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Leslie S. Graves is an occasional lecturer of post-graduate courses at UCD in Dublin, Ireland. She sits on the Executive Council of the World Council for Gifted and Talented Children and is an
international advocate for the Gifted and 2E. First and foremost, she is an MHAC (Mother of Highly Able Children), who maintains an informative and hopefully useful blog: at
http://innreach.wordpress.com/, where you may read a little more about her background. Leslie is a talented artist, finding a special affinity with horses.
A Parent Perspective on Raising a Twice-Exceptional Learner by Leslie S. Graves
When I agreed to write this article on parenting and 2Eness (twice-exceptional learners), I had to take some time to reflect, as it was hard to think of where to begin or which aspect to address; there were/are so many. And then
again, let’s be frank, (and, I have never been accused of being Fred), these kids, these wonderfully 2E
kids, are all so wonderfully different from each other, each so unique, I wondered if my experiences
would be of any significance. However, I then realized who would be reading this, and knew I was in
I have been blessed with a child (who is now all grown up), who has learned to make the most of his wonderful 2Eness. Sean (not his real name) was born with an ‘accelerated’ mind. It seemed to race so much faster and in so many directions that it took a lot of energy to keep up with him. This, by many parents’ standards, would be considered a good thing. However, along with this good thing, came
many other ‘things’, the most noteworthy of which seemed to be a need for an equally accelerated body. “I think as I move,” in his own words.
This curious combination met with some interesting scenarios throughout the years as many
educators in mainstream schools attempted to ‘fix’ or address that aspect. Stretched health services,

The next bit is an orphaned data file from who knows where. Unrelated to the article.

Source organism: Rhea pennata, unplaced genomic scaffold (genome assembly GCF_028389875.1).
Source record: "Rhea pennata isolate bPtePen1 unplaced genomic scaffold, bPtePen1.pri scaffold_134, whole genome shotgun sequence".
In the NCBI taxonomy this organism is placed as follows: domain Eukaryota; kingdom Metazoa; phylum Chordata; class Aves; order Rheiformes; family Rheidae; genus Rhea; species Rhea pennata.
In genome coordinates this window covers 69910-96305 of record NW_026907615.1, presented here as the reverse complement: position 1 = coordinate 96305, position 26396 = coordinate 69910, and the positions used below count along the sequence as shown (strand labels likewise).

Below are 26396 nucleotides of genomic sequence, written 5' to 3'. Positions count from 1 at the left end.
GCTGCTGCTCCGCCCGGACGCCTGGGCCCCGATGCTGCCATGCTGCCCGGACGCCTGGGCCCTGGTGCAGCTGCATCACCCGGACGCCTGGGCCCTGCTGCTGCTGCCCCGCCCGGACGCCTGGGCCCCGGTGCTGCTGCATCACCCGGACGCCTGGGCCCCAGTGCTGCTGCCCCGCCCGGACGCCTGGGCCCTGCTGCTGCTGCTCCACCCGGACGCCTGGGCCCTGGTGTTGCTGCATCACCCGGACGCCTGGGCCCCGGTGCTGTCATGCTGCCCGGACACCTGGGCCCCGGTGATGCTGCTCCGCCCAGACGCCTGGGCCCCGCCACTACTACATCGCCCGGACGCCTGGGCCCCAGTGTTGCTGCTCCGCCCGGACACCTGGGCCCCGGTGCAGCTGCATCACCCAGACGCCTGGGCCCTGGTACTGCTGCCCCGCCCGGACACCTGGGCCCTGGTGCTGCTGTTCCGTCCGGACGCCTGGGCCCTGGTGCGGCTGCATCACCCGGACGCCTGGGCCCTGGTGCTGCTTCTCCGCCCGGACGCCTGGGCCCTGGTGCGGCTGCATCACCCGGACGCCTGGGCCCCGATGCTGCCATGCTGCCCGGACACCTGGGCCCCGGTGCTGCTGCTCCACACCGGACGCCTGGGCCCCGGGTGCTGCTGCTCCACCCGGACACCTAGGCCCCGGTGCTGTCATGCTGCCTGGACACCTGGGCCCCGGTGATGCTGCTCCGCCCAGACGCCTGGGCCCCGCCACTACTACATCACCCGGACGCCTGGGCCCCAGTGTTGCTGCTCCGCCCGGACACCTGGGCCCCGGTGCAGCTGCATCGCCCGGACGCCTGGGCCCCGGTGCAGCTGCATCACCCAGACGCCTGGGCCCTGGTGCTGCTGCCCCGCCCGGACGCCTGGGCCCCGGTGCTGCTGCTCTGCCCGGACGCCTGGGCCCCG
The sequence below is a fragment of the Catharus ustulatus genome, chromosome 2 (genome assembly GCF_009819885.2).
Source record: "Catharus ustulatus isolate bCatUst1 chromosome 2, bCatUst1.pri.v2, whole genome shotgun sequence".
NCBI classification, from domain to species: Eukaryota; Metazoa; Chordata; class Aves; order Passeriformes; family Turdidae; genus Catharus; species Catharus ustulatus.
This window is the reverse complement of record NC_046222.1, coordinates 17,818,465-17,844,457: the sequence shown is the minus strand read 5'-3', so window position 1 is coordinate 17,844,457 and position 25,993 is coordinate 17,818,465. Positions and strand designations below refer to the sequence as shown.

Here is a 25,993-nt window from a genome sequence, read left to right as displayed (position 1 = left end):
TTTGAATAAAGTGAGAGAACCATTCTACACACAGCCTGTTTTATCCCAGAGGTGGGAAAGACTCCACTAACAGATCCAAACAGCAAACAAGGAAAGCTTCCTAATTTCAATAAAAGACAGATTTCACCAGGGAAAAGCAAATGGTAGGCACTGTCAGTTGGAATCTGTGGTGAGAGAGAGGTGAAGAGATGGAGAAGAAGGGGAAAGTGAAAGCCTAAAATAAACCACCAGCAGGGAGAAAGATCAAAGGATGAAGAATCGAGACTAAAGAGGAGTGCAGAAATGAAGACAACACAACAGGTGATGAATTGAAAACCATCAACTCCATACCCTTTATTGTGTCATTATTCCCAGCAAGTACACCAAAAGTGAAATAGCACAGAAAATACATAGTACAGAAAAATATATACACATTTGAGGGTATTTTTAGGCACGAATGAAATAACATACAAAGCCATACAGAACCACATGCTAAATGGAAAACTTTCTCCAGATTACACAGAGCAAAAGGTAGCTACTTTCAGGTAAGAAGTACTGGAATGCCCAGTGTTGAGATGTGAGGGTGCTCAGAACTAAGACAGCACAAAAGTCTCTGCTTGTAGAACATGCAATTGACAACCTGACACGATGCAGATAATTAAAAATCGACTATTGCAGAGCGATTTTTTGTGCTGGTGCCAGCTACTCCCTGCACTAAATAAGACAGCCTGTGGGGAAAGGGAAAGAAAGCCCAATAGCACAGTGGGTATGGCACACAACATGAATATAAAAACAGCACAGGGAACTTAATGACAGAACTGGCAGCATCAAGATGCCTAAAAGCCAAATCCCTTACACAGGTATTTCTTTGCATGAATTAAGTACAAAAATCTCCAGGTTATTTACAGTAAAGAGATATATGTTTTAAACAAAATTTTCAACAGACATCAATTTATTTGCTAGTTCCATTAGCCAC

professionals, and the general public/extended family offered many suggested solutions to whatever
flavor of the month label their perception took a fancy to. Some were helpful, and some were just
downright hurtful. At one point, he was ousted/banned from the school chess club because he
would/could not sit still. He subsequently went on to win the overall school chess championship in the
following year, when a new chess coach allowed for a move and sit cushion to be brought in.
Sensory Modulation is an interesting ‘thing’, effecting different children in unusual ways. It
can make it difficult to understand how much force you are using when you take something out of
another’s hand, giving the impression of aggression. It can make you appear clumsy and unbalanced if
you are having to slow down and plan your movements, or try to stay still. The mental effort required
to will your body to stay under control drains any possibility of concentrating on anything else around
you, and significantly effects and impedes not only your performance, but mood and frustration levels
too. Such was/is Sean’s world, and mine, too, as his parent.
So, how did we survive in a world that did not expect his survival? How did we, Sean and I,
navigate through this piece of the many pieces of his world in order to arrive at a destination of
contentment? Well, we believed in possibilities and adaptations. We bought a large trampoline. We
used move and sit cushions. We kept pockets full of those gummy, stretchy artist’s erasers in our
pockets, stress balls on hand, and we hopped and twirled and played piano. But mostly we ran against
the wind of popular opinion. And the result? Sean is a student in an Ivy League College, heavily
involved on Debating teams where he can exercise both his quick mind and strut about while giving
forth opinions on the world around him. Keep your faith in your 2E kids. Somewhere, something
went right for Sean, and in the end, I hope it does for your kids too.